Titian (Tiziano Vecellio). Europe, 1560-62. Oil on canvas, 178 x 205 cm. Isabella Stewart Gardner Museum, Boston, Massachusetts.
In Greek mythology, Taurus is usually associated with Zeus, who adopted the shape of a bull in order to seduce and abduct Europa, the beautiful daughter of the Phoenician King Agenor. Zeus mingled with the king’s herd and, being the most handsome bull there, he got Europa’s attention. When she sat on his back, he rose and headed for the sea. Zeus carried Europa all the way to Crete, where he revealed himself and lavished the princess with presents.
The two had three sons together, including Minos, who grew up to be the famous king of Crete, who built the palace at Knossos where bull games were held and who also sacrificed seven young boys and girls to the Minotaur each year. Zeus later commemorated the bull by placing it among the stars.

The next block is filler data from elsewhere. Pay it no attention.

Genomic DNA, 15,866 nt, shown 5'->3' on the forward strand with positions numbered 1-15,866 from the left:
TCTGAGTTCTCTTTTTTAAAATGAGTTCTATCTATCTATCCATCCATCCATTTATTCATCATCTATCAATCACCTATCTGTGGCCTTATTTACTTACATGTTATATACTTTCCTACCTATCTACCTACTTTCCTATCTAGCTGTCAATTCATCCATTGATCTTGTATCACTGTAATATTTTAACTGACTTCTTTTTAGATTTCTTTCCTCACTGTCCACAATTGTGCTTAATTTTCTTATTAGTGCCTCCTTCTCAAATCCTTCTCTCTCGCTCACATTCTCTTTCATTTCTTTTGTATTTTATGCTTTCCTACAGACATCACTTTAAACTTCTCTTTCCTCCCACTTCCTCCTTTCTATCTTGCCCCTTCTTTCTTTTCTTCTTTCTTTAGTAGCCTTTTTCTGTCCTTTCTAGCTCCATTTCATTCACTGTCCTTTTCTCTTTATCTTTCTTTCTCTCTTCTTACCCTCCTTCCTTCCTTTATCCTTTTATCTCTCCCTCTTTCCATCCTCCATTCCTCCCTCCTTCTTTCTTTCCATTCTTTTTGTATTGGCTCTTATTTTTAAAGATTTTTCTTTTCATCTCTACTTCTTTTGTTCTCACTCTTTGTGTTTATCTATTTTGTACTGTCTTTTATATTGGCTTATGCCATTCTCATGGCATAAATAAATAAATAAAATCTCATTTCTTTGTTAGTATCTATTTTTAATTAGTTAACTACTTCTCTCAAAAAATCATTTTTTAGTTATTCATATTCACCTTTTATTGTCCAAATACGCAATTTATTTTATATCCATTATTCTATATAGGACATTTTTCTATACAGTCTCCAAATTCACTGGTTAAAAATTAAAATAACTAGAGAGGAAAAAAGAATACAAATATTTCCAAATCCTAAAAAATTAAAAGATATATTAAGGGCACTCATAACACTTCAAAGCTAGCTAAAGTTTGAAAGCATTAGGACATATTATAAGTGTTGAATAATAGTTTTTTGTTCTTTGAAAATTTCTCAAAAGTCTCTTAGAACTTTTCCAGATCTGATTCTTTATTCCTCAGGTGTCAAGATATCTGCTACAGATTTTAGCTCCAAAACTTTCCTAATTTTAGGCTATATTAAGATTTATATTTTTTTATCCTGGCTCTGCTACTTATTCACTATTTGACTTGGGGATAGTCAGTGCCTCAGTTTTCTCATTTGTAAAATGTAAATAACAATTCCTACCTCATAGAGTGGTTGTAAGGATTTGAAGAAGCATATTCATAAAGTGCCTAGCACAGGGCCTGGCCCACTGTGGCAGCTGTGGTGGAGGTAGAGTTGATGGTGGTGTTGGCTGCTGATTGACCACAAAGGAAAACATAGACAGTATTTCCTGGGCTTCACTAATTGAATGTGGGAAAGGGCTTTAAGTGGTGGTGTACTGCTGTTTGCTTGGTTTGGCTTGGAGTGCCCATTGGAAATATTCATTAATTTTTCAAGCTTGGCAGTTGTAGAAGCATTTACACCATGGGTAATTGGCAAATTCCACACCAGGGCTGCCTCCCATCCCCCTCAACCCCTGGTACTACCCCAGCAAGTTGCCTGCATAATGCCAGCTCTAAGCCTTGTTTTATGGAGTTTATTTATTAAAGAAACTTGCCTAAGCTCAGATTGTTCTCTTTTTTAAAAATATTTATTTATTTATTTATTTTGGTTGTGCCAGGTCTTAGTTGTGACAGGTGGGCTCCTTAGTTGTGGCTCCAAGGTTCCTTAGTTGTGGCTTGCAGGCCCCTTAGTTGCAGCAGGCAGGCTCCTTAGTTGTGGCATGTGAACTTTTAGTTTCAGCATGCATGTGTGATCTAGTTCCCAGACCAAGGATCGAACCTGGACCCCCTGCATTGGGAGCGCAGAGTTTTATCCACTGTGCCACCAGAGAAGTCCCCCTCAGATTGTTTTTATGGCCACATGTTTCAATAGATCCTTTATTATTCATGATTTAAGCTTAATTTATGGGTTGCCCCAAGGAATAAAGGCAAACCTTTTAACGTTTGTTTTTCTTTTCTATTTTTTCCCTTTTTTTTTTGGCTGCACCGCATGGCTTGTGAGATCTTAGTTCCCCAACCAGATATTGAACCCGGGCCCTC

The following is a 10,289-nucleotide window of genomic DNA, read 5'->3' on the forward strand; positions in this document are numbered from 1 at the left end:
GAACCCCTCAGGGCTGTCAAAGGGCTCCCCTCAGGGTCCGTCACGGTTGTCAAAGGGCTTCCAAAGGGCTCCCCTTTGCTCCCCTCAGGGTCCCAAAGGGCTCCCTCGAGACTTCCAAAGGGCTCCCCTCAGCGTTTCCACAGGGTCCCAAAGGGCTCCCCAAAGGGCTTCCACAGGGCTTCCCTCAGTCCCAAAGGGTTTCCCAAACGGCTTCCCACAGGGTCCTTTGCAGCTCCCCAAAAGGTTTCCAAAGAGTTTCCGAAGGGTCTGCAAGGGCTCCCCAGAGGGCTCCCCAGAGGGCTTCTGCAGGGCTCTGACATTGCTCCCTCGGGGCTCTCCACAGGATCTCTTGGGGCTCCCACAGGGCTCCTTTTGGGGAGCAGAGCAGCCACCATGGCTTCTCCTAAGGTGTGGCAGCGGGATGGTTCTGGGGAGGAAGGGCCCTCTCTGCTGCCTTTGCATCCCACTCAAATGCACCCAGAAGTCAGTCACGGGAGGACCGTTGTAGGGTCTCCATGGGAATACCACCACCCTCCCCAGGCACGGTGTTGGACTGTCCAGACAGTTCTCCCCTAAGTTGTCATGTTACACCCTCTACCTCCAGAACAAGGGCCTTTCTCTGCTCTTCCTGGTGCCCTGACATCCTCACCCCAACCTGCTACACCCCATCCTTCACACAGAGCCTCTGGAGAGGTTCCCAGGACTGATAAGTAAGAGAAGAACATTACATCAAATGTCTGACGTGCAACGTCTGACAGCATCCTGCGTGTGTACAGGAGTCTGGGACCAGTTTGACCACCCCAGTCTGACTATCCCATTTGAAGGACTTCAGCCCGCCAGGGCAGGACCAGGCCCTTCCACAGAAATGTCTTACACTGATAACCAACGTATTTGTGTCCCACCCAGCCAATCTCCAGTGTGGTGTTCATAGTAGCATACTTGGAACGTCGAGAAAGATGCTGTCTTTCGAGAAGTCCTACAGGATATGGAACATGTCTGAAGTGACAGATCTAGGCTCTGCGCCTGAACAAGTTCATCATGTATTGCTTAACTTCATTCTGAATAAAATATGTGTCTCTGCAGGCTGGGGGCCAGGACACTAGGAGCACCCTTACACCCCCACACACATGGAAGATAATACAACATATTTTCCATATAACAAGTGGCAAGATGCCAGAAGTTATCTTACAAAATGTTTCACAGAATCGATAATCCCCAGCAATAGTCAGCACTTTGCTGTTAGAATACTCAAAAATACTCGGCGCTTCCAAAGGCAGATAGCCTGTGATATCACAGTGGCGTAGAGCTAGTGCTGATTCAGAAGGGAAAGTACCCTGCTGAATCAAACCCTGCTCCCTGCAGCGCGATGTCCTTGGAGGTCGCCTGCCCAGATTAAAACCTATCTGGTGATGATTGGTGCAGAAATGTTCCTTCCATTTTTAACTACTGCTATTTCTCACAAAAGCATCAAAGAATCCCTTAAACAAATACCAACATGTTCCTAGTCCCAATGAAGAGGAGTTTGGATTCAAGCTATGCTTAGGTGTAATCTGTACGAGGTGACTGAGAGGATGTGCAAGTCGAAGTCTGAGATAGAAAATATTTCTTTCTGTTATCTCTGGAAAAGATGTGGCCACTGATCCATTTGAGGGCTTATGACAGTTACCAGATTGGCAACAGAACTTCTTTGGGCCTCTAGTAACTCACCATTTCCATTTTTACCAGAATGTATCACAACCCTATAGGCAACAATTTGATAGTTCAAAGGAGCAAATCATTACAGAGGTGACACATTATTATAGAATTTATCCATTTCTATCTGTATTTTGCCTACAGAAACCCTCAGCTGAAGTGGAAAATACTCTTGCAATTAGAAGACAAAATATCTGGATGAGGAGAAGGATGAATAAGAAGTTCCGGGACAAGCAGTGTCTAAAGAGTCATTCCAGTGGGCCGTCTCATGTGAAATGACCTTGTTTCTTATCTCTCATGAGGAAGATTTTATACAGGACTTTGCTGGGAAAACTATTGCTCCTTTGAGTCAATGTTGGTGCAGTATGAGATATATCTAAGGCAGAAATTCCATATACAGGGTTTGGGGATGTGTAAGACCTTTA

An alternative interpretation associates Taurus with the nymph Io, whose line Europa was descended from, who was also seduced by Zeus and then transformed into a heifer when the two were nearly caught by Hera.